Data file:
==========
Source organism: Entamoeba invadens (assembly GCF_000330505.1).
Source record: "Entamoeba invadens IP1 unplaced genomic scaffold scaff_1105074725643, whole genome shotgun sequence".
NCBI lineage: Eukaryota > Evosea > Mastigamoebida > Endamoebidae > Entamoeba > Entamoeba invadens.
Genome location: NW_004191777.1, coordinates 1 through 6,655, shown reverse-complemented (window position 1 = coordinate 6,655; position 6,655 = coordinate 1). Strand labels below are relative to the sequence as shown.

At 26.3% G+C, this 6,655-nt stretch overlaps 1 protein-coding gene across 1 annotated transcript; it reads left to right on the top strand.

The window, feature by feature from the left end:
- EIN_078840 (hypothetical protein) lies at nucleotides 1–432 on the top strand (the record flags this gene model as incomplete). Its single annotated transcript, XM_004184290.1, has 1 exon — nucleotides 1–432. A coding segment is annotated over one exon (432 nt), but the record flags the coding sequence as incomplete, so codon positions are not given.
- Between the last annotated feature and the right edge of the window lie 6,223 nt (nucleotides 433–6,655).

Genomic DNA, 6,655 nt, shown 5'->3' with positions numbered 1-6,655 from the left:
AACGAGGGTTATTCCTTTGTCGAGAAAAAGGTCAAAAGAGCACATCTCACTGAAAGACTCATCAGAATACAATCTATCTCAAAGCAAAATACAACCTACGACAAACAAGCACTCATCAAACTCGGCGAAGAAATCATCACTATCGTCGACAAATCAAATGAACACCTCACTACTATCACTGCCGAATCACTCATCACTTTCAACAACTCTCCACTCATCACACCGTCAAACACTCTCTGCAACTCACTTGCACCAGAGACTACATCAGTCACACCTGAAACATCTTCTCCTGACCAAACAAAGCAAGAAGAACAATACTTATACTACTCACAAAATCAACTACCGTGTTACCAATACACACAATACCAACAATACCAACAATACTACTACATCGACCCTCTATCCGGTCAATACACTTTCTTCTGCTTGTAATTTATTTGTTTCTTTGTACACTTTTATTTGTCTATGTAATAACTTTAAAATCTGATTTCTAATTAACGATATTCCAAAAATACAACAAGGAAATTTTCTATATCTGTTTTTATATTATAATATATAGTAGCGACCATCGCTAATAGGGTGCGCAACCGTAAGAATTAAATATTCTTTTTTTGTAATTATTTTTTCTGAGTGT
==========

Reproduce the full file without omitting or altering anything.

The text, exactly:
Source organism: Entamoeba invadens (assembly GCF_000330505.1).
Source record: "Entamoeba invadens IP1 unplaced genomic scaffold scaff_1105074725643, whole genome shotgun sequence".
NCBI lineage: Eukaryota > Evosea > Mastigamoebida > Endamoebidae > Entamoeba > Entamoeba invadens.
Genome location: NW_004191777.1, coordinates 1 through 6,655, shown reverse-complemented (window position 1 = coordinate 6,655; position 6,655 = coordinate 1). Strand labels below are relative to the sequence as shown.

At 26.3% G+C, this 6,655-nt stretch overlaps 1 protein-coding gene across 1 annotated transcript; it reads left to right on the top strand.

The window, feature by feature from the left end:
- EIN_078840 (hypothetical protein) lies at nucleotides 1–432 on the top strand (the record flags this gene model as incomplete). Its single annotated transcript, XM_004184290.1, has 1 exon — nucleotides 1–432. A coding segment is annotated over one exon (432 nt), but the record flags the coding sequence as incomplete, so codon positions are not given.
- Between the last annotated feature and the right edge of the window lie 6,223 nt (nucleotides 433–6,655).

Genomic DNA, 6,655 nt, shown 5'->3' with positions numbered 1-6,655 from the left:
AACGAGGGTTATTCCTTTGTCGAGAAAAAGGTCAAAAGAGCACATCTCACTGAAAGACTCATCAGAATACAATCTATCTCAAAGCAAAATACAACCTACGACAAACAAGCACTCATCAAACTCGGCGAAGAAATCATCACTATCGTCGACAAATCAAATGAACACCTCACTACTATCACTGCCGAATCACTCATCACTTTCAACAACTCTCCACTCATCACACCGTCAAACACTCTCTGCAACTCACTTGCACCAGAGACTACATCAGTCACACCTGAAACATCTTCTCCTGACCAAACAAAGCAAGAAGAACAATACTTATACTACTCACAAAATCAACTACCGTGTTACCAATACACACAATACCAACAATACCAACAATACTACTACATCGACCCTCTATCCGGTCAATACACTTTCTTCTGCTTGTAATTTATTTGTTTCTTTGTACACTTTTATTTGTCTATGTAATAACTTTAAAATCTGATTTCTAATTAACGATATTCCAAAAATACAACAAGGAAATTTTCTATATCTGTTTTTATATTATAATATATAGTAGCGACCATCGCTAATAGGGTGCGCAACCGTAAGAATTAAATATTCTTTTTTTGTAATTATTTTTTCTGAGTGT